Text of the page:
The governmentality of journalism education in Ghana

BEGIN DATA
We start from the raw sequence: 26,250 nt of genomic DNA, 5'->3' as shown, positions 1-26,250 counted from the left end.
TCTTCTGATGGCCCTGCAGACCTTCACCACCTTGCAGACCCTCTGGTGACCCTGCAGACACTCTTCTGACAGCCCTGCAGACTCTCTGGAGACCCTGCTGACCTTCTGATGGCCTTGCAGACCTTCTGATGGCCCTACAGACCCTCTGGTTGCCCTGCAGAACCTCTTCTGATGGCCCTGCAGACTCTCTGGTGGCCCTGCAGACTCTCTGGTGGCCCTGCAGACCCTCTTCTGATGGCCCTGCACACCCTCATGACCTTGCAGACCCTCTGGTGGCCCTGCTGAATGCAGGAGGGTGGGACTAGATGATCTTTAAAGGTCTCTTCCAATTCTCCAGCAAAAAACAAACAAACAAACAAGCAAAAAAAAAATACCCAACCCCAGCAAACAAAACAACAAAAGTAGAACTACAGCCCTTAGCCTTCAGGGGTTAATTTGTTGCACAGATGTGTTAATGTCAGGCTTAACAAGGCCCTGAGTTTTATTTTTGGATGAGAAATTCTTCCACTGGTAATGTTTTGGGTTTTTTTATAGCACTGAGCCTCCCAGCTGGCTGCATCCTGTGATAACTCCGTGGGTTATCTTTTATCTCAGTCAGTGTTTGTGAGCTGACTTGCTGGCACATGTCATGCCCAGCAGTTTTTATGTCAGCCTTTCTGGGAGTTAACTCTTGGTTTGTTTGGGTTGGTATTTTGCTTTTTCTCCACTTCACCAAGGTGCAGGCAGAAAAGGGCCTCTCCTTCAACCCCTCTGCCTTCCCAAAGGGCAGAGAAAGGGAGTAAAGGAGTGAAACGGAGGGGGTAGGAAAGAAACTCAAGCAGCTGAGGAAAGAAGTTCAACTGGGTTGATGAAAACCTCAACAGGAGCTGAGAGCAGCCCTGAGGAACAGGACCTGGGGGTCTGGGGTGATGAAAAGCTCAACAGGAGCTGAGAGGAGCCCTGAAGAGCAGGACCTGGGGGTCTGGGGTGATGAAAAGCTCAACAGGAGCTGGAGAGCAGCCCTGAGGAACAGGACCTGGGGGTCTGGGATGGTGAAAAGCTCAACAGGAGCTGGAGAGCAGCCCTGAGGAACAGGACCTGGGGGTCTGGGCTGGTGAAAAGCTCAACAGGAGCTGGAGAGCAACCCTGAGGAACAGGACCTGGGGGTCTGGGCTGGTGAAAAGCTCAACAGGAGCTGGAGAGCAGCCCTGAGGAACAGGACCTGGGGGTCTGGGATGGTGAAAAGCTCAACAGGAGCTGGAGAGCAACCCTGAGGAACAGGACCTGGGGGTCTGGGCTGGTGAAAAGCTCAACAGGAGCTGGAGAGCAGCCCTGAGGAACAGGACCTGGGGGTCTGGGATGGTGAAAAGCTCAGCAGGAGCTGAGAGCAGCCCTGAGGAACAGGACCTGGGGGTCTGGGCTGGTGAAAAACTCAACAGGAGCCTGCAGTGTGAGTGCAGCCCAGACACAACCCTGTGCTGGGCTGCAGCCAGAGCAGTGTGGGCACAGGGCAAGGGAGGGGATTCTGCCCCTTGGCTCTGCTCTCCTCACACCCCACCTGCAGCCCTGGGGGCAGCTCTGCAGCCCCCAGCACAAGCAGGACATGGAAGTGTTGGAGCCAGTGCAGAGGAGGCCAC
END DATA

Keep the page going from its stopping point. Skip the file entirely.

This study evaluates the role of two state regulatory regimes in shaping journalism education at a public university in Ghana. Focusing on the mandates of the National Council for Tertiary Education (NCTE) and the National Accreditation Board (NAB), the work demonstrates how these institutions monitor, evaluate and shape the curriculum of the undergraduate program in communication studies at the University of Cape Coast. Based on Foucault’s concept of governmentality, the paper shows that the journalism program designed by both faculty and state regulatory regimes for the University of Cape Coast, as in many other universities in sub-Saharan Africa, is still primarily focused on media-centric, developmentalist and instrumentalist approaches, and pays little attention to critical theory and transcultural aesthetics. The fusion of these theoretical perspectives into the communication education curriculum is crucial for empowering students to unmask practices that perpetuate social inequality, dominance, power asymmetry and hegemony in society in order to transform it in positive ways.
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